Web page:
The Cathedral Church of Christ, Marina (CCC) is the oldest Anglican cathedral in the Church of Nigeria. The foundation stone of the first building was laid in 29/3/1867 and the cathedral established in 1869. While the construction of the current building began 1/11/1924 and completed in 1946.
But this isn’t about the church as we know it. Much of what the Anglican communion is today traces its origin to Church Missionary Society’s work (CMS). Little wonder if you spend some time in Nigerian villages, you’ll hear the oldies refer to Anglican churches as CMS or Mission rather than their given names. You’ll also see that the CCC sits at one of the most popular bus stops in Lagos, Nigeria called CMS.
The church exists because some people took up the call to bring the gospel to all of us. From the Apostles who died for the sake of Christ, to people who drive the CMS, and Christians today who remember what it means to be true disciples of Jesus.
Much is said about Apostle Peter, the Rock as Christ called him, but not many remember it was Andrew, his brother, who first saw Jesus and told Simon, “We have found the Messiah.” Then he took Simon to Jesus (John 1:35-42)
Today, as we remember the death of Christ on the cross and what it means to Christians all over the world, think about what His love and the Church unity is truly about.
It’s not in interdenominational bickering –whose church has the grandest design or who’s keeping with traditional doctrine or whose pastor performs the most miracles. We stray too far.
It’s in Mission. Being Andrews. Telling someone about our Jesus, what he’s done this Good Friday by becoming a willing sacrifice and what that means to anyone who will receive him.
If you had asked me what happiness meant a decade ago, my answer would have read: it’s finally coming home to good food and a warm bed. You see, I was in a boarding school that availed me only the basic luxuries—as basic as they could get. When I posed the same question to a group of friends, answers differed with each person defining happiness as best he could, given the prevailing circumstances of their lives.
I used to think this was a one-definition-fits-all thing; that you could tell people what should give them lasting happiness, and that the sum of one’s feeling would be their dreams, both short and long-term, fulfilled. I may have been wrong.
It explains why a person living in luxury would consider suicide when they can afford everything they ever wanted. Why a mother would kill her own baby if children are God’s gift to man. Why certain people suffer spousal abuse, if the call to marriage is the highest union that two people can find. Why privileged children run away from home, when there are less privileged that would die to have just a bit of their part. Or why some go into crime even when provided for by the State. The paradox is that people want happiness but do not understand why their desires, now fulfilled, leave them feeling hollow still.
The much I’ve come to know is that our personal and collective definition of happiness changes the longer the sands pass though the hour-glass. It was Heraclitus who said that no man ever steps in the same river twice, for it’s not the same river and he is not the same man. If human character was subject to time and experience, one’s perception of happiness is also subject to the same prevailing influence.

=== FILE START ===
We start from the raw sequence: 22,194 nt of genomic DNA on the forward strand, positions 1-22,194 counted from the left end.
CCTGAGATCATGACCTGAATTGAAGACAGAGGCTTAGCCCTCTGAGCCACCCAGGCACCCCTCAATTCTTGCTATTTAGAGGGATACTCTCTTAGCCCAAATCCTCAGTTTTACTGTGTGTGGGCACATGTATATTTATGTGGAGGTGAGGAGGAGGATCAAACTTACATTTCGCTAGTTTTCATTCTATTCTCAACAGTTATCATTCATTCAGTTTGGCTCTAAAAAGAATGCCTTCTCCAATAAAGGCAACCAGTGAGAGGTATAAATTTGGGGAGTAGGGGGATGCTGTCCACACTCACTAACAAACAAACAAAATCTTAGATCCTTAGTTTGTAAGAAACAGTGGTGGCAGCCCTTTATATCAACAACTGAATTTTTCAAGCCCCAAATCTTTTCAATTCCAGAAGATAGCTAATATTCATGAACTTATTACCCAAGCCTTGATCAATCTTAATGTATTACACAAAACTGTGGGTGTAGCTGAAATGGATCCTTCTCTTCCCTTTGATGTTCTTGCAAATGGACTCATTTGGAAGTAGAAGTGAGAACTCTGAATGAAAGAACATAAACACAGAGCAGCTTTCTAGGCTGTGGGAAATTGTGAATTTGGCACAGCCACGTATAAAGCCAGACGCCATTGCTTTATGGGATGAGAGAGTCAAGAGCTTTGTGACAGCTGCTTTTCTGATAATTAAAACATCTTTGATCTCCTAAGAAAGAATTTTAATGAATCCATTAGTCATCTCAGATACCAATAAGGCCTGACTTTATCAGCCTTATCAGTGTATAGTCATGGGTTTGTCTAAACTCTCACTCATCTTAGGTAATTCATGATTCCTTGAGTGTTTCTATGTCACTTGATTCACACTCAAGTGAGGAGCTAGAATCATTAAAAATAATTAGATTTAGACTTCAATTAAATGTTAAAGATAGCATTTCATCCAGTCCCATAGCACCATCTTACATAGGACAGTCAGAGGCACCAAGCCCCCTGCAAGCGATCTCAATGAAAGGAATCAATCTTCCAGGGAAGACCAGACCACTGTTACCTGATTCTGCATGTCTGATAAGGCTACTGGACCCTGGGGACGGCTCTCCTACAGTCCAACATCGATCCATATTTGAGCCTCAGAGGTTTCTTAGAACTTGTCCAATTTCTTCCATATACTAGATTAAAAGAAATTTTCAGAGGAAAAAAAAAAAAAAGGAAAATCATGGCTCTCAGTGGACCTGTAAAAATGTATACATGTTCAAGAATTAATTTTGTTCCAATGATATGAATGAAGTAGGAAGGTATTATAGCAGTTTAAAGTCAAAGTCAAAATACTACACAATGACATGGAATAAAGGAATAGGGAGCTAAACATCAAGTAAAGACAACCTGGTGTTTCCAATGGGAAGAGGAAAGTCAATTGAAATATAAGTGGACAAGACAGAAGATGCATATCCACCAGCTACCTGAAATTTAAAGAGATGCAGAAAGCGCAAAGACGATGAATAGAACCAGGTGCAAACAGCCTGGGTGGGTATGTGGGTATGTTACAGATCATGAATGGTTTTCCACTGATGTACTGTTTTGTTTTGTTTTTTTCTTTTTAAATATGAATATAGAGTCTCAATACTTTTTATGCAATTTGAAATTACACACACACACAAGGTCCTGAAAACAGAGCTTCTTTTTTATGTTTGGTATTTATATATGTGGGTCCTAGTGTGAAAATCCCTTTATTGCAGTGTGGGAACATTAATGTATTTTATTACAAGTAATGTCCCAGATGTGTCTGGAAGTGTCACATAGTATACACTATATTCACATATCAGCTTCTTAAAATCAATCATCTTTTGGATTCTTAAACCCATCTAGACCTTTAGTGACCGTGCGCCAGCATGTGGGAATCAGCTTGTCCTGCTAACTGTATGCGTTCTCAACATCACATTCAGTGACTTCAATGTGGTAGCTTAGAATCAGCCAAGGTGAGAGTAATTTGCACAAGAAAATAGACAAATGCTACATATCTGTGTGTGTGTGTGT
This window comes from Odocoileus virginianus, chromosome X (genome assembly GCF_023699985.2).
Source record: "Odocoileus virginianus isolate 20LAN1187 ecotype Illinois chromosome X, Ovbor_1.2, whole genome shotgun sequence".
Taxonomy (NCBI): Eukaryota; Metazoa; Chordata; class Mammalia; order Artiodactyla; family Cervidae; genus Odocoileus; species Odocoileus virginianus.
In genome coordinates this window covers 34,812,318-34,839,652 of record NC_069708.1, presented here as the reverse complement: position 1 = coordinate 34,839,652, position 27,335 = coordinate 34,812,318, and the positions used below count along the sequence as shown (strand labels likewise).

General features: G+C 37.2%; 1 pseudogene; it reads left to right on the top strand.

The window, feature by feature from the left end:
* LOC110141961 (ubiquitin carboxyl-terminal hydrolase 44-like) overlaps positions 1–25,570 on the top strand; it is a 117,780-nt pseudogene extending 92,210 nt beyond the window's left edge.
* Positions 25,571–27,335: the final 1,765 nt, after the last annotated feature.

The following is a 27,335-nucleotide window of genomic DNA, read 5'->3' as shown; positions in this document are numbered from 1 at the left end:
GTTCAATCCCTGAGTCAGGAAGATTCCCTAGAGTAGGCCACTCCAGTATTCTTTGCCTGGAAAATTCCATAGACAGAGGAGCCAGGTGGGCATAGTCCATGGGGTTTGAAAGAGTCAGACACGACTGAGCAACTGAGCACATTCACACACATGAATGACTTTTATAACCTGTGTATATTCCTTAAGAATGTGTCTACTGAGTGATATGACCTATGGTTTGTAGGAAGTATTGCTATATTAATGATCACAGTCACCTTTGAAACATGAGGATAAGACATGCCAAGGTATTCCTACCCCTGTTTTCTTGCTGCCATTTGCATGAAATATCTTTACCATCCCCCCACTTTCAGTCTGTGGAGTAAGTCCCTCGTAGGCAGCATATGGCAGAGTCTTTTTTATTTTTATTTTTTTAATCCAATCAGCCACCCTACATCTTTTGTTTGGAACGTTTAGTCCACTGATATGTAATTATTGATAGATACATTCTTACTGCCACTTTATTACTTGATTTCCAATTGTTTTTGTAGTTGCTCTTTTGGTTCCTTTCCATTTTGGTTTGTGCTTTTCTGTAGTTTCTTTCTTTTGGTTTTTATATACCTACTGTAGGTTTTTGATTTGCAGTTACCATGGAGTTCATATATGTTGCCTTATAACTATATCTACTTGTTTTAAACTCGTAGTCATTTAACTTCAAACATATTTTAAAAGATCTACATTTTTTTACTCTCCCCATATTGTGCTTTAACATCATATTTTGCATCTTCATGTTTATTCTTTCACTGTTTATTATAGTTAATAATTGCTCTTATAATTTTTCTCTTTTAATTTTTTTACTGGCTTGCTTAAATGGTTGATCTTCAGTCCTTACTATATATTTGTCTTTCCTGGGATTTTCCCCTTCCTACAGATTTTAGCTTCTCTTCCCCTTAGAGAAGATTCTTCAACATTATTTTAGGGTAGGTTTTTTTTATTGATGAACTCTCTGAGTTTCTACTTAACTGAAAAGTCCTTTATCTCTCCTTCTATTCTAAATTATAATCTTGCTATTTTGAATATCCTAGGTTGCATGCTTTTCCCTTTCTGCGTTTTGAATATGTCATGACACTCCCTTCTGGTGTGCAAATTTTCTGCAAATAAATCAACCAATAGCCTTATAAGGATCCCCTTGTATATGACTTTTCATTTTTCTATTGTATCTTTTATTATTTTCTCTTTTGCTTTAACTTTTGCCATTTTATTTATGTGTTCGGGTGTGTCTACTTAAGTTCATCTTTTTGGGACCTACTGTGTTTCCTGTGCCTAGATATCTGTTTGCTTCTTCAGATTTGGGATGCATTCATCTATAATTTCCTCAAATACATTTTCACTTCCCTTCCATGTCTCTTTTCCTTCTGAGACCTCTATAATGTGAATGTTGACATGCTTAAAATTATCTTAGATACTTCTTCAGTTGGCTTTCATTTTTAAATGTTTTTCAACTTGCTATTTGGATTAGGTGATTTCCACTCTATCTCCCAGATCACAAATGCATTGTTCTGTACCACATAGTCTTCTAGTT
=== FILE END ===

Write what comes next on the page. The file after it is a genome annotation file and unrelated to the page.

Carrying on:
It brings some perspective into this ever elusive definition. In fact I am willing to bet that if I threw open the same question, obvious as the answer(s) may seem, it will take some thoughts to offer one that pleases you.
So I asked myself again: what does happiness mean to me?
Over time it has been so many things, but the passage of time has helped to refine my perception. The more sand has escaped from the hour-glass of my life, the clearer I see through it. Whereas happiness used to mean getting as much as I could within the shortest possible interval; now it is knowing that happiness is not in achievement itself, but in the journey between how soon I want it and when I eventually get it.
Statistics tell us that one in five women in the United States have been raped in their lifetime.
One in five women.
The next time you’re in a room filled with people, take a look around at the women in that room and think about those numbers. Disturbingly, since rape is underreported in this country, that number is higher than statistics indicate.
When I started this blog I wanted it to be a place I could go to and just write what was on my mind. Whether it was funny or serious, it was going to be my place to vent. The Stanford swimmer’s rape trial and verdict that has been in the news recently is so disgustingly obscene that even though I wanted to write something, I couldn’t find my way here to rationally articulate any reasonable thoughts. But I have to say something.
Death comes to all of us—eventually. Unless you’re of the biblical school of thoughts, then maybe you’ll live to see the rapture. Otherwise, death comes and it’s an end we all have to face.
I find the thought of this mortality amusing—I’ve said this before and got called a weirdo, but think about it. If we get to think about where we will like to be in the nearest or farthest future, if we are advised that the most effective way to ensure that we reach our dreams without giving up is to see where it all ends every time, then why shouldn’t we pay attention to our ultimate end which is guaranteed?